Busting the Top 7 Feline Myths · The Wildest

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7 Feline Myths, Busted

No, cats don’t always land on their feet.

A cat being friendly with a dog outside.
Samantha Gehrmann / Stocksy

Cats are featured prominently in mythology, and that’s cool, but there are a lot of prevailing misconceptions about cats, and that is definitely not so cool. Debunking these myths gives us a greater understanding of the true nature of cats, and therefore allows us to build closer relationships with the cats in our lives. Below, some of the most common feline stereotypes and superstitions.

1. Myth: Cats can’t be trained.

It’s curious that when many people think of training their pets, they only think of dogs. All the other animals can be trained, too — goldfish, rats, geckos, anoles, lovebirds, hamsters, hermit crabs, and of course, cats. With the use of positive training techniques, treats, toys, patience and love, cats can be trained to high-5, come when called, play fetch, present their paws for nail trims, enter a cat carrier, hop up on a table, and so much more.

2. Myth: Cats always land on their feet.

Cats are agile, and frequently capable of turning in mid-air to land in a manner that any Olympic gymnast would envy. However, they don’t magically land safely. They need enough time to make those maneuvers and if they fall from too low a height, they can and do land on their backs or sides, which can cause injury. Additionally, if they fall or jump from too great a height, even landing on their feet can’t protect them from injuries to their legs, back, or other body parts.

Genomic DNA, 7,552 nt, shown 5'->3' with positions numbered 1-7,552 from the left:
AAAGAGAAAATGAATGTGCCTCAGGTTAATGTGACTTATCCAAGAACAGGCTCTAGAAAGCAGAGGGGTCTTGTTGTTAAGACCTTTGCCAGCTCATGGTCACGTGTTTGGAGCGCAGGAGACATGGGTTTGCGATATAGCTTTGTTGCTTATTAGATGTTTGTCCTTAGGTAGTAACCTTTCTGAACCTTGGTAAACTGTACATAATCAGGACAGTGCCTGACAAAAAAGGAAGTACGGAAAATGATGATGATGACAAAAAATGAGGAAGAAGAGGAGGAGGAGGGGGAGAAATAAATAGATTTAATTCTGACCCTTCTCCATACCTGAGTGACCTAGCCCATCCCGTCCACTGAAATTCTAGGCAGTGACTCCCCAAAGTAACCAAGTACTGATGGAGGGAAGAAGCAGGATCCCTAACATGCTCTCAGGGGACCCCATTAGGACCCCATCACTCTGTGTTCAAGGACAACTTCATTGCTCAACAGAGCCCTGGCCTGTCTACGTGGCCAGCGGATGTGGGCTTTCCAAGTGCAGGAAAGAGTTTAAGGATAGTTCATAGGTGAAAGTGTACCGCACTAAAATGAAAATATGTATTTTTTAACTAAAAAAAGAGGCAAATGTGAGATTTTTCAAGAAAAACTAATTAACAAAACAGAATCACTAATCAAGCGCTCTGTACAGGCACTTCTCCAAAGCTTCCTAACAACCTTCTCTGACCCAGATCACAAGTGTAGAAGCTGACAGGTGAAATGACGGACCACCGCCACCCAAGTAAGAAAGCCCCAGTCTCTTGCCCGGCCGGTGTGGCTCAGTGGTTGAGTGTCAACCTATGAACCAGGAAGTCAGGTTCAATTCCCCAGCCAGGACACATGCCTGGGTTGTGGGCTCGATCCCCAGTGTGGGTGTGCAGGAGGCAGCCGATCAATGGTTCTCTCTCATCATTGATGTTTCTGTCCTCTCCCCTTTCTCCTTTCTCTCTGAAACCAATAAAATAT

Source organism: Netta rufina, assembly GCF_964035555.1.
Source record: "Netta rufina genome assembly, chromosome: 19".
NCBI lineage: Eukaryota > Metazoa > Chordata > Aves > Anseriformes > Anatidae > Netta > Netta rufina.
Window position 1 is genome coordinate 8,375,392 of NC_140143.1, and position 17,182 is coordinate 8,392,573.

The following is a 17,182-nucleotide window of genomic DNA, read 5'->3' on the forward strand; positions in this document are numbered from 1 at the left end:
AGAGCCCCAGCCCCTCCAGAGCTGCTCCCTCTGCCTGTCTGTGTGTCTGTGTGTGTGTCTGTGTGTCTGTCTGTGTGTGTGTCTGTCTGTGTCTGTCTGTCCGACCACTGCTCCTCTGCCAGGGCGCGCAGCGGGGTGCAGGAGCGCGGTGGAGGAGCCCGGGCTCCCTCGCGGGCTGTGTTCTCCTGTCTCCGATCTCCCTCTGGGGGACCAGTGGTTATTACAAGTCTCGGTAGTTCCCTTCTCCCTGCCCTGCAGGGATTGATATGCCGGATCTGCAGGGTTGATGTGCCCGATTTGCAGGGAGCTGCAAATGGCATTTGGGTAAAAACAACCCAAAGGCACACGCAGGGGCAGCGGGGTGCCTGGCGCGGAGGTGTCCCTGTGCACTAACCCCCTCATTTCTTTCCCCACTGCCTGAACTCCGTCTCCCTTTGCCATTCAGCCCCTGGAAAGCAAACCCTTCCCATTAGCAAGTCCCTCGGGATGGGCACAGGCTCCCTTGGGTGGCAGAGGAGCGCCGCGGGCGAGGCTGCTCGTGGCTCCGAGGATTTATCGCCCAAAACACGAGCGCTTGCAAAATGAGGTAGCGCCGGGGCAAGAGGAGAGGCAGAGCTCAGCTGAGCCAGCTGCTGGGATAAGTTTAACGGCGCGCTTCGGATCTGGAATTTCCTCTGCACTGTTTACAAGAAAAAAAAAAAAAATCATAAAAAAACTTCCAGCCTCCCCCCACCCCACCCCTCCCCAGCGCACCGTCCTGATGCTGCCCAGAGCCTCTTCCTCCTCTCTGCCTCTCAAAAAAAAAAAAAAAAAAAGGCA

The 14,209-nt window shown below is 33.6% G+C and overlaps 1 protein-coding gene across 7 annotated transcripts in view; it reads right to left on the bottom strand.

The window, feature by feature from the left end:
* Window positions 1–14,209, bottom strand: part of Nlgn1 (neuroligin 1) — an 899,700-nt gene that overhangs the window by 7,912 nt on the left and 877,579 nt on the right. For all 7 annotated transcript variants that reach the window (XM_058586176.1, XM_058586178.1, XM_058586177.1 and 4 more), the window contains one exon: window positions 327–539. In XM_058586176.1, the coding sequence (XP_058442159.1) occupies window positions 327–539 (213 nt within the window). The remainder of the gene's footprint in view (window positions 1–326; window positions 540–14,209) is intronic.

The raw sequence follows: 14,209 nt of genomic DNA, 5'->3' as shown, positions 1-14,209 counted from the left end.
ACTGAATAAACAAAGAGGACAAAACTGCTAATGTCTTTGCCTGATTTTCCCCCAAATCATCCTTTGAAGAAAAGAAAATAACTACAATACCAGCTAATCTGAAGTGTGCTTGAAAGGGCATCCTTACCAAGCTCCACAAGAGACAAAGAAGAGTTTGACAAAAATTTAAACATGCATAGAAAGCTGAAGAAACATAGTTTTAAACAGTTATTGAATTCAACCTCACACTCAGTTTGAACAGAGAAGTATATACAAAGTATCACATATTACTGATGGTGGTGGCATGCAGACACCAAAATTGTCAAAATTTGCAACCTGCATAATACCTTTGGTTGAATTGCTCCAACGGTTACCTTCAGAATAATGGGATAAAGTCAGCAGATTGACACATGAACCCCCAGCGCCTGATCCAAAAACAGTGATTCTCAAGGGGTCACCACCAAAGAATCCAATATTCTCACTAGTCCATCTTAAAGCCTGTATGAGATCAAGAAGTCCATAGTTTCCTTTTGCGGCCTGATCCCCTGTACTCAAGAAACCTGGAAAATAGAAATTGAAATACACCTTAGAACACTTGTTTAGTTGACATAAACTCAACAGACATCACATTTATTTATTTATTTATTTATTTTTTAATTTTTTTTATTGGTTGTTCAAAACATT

3. Myth: Cats are nocturnal and can see in total darkness.

Really two myths in one, the idea that cats are creatures of the night isn’t entirely correct. Cats are crepuscular, meaning that they are most active at dawn and dusk. They can be awake at any time of day or night, and just because they are walking all over you as you try to sleep doesn’t mean they are nocturnal. Cats can see in very low light because they have a lot of light-sensitive receptors in their eyes, and because they can open their pupils really wide to let in more light. However, they can’t see when there is no light at all.

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4. Myth: Cats are low-maintenance pets.

Perhaps no myth has done more damage to the quality of life for cats. Cats need a lot of attention and care. Just because they may not be super pushy or demanding if they don’t receive it doesn’t mean their well-being isn’t being compromised. Possibly because they don’t require daily walks, a myth of low maintenance has developed. However, caring for a cat requires lots of time spent playing with, grooming, training and petting them, all of which help develop a good bond. Daily maintenance of the litter box, regular feeding, and changing out their water supply also require time. 

5. Myth: Cats hate getting wet.